Why is my child so distractible?

Many children are highly distractible and struggle to maintain concentration in the classroom or when completing homework. You or their teacher may suspect that they are lazy or have a poor attitude. In most cases, I observe that most children are trying their hardest and their distractibility is caused by factors beyond their control. In some cases, their struggle to learn is prolonged in which case they may have become a discouraged learner.

Reasons why your child is Distractible

There are usually multiple reasons and the main factors that I see in children are:

  1. Unhelpful pattern of hearing
  2. Poor auditory processing
  3. Inadequate diet especially breakfast
  4. Digestive issues

Unhelpful Hearing

After testing nearly 2,000 children, I have observed that most distractible children tend to have a hearing pattern, which is over-sensitive to the lower frequencies and undersensitive to mid–higher frequencies. This means it is difficult to pay attention in a noisy classroom because background noises tend to be lower in pitch than speech.

Poor Auditory processing

Some children have Auditory Processing Disorder, which undermines their ability to make sense what they hear. They struggle to filter out background noises. They can struggle to detect or understand the meaning of pitch changes in speech. Poor pitch perception undermines learning and social comprehension. It can cause children to think you are angry when you are warning them or joking. Those with APD become easily overwhelmed in classrooms and tend to disrupt or withdraw. They may appear lazy because of their low attention and distractibility.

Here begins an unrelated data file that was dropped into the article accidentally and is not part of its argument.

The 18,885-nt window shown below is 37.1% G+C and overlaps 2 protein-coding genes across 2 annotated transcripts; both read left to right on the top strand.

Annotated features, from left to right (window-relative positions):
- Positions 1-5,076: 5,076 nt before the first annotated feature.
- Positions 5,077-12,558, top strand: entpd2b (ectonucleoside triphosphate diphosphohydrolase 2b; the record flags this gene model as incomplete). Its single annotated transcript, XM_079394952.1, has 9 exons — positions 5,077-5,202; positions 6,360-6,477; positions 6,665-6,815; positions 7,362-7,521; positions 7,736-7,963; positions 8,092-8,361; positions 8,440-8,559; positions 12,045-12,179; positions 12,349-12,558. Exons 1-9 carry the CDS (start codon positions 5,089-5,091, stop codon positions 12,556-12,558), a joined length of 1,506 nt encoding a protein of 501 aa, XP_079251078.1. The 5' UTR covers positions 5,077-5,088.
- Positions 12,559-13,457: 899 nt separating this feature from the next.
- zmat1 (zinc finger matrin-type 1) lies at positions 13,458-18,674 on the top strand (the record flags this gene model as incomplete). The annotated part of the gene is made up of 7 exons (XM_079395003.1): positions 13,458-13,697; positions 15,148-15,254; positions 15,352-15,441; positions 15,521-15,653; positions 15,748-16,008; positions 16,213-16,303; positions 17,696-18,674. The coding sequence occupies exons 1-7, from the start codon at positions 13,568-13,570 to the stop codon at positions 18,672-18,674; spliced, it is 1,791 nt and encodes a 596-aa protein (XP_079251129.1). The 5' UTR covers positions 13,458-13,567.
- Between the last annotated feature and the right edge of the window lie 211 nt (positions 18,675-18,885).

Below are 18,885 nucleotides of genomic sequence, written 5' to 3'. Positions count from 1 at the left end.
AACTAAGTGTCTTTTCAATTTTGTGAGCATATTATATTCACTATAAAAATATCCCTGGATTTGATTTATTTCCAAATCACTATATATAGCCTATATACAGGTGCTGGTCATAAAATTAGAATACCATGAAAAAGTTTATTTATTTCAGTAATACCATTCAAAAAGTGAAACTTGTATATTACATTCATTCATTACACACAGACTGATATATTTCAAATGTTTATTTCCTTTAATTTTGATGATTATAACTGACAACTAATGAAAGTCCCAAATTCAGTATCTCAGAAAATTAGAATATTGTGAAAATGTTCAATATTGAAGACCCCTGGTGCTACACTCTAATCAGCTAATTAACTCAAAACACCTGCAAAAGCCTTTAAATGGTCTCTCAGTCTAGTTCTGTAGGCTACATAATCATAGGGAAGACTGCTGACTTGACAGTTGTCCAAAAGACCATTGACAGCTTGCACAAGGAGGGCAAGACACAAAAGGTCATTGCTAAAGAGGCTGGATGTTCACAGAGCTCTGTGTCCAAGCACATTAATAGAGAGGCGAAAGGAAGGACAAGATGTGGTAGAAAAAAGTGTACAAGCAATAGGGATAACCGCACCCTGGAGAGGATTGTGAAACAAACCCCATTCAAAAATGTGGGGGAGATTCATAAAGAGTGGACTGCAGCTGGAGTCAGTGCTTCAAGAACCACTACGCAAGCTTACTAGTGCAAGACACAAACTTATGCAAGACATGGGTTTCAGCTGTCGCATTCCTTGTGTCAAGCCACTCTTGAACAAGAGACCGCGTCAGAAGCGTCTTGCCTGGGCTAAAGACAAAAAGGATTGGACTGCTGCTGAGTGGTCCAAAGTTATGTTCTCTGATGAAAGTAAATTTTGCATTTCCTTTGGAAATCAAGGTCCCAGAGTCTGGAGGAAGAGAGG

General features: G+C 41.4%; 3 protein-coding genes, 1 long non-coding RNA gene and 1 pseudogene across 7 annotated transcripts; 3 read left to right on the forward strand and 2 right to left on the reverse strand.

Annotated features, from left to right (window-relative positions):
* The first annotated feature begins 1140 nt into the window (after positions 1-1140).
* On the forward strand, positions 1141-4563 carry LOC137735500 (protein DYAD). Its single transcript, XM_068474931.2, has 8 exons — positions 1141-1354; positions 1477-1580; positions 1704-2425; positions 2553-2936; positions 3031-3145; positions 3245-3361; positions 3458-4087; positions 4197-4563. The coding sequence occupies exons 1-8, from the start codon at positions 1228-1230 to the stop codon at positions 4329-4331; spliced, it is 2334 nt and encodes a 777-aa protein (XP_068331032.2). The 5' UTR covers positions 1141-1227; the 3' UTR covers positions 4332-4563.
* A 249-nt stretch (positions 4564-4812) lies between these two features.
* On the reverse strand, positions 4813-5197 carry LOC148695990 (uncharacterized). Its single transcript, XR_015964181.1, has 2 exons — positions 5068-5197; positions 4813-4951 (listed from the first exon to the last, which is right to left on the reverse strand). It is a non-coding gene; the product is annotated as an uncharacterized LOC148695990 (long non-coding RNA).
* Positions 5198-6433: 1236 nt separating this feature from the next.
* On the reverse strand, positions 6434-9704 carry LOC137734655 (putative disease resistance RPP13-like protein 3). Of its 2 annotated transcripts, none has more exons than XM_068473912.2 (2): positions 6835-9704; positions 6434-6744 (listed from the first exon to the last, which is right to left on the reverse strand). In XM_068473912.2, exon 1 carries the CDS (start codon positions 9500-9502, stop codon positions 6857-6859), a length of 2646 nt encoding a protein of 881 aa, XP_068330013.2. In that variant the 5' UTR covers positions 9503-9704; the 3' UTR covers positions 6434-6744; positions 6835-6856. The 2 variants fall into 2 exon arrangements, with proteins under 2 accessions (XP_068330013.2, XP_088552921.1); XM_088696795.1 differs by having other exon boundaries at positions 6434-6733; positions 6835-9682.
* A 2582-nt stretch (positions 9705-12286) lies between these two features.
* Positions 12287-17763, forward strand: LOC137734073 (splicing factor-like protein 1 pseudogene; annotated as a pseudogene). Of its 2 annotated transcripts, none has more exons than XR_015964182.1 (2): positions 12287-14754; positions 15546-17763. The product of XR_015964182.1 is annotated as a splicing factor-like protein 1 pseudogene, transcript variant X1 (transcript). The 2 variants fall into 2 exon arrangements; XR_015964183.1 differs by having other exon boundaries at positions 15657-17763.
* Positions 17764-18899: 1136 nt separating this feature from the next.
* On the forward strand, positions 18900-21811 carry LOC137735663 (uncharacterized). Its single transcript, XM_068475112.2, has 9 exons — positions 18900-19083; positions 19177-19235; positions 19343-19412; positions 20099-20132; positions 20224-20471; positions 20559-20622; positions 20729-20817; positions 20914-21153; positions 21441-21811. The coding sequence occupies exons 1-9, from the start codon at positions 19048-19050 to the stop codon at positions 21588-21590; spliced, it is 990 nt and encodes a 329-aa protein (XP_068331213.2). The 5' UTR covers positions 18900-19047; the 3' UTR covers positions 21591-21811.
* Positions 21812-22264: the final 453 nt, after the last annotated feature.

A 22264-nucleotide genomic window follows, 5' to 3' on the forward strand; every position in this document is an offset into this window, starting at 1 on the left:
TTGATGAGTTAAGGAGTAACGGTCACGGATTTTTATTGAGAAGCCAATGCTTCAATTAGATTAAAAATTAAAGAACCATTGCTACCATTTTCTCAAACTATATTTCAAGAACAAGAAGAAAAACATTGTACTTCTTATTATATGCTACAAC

Unsuitable breakfast

When children eat a highly processed carbohydrate breakfast, they may be unable to sustain mental acuity by mid morning because high GI foods deliver all their energy very rapidly. Many parents don’t realise that these foods deliver energy too fast to be useful for a student. Such breakfasts include packaged cereals, sugar and white bread. Low GI breakfasts contain proteins and good fats release energy more slowly and are more likely to sustain energy until lunchtime. ie whole rolled oats, eggs, yoghurt, nuts, avocado, wholemeal toast and peanut butter.

Some children digest some foods poorly and cannot obtain enough energy from “good food” breakfasts to sustain them until lunch at school. In extreme cases this caused conditions like leaky gut. If you suspect this you should seek testing with your doctor or a naturopath.

Overlaps between distractibility, ADD and ADHD

Some 60% of struggling readers also meet the criteria for another disorder.  Some 15%-40% of kids with dyslexia are also diagnosed with ADHD, and 25%-40% with ADHD are also diagnosed with dyslexia.[1] But distractibility may not mean ADHD. Some highly distractible children are misdiagnosed as ADHD or ADD when in fact they have an Auditory Processing Disorder, or a digestive disorder. If a parent is a keen observer and is able to trust their intuition they are better equipped to identify where best to seek help to address their child’s distractibility. A good way the learn more about this is by taking our Listen Score Card [LINK to] which addresses these problems.

How you can help

  • Ensure your child is located away from distractions in the classroom and close to the teacher.
  • Use visual cues instead of pitch to deliver the meanings you wish to convey. By making eye contact and changing your expression, you can grab the attention of your distractible child.
  • If possible quieten the environment and use slower speech.

So if someone you know is highly distractible, this need not be a life sentence if you take action and try the tips above.

If you would like to take the next step with Harry Armytage, complete the listening scorecard here

  1. [1] Nancy Mather, Essentials of Dyslexia Assessment and Intervention, Wiley, 2011

Photo by Hal Gatewood on Unsplash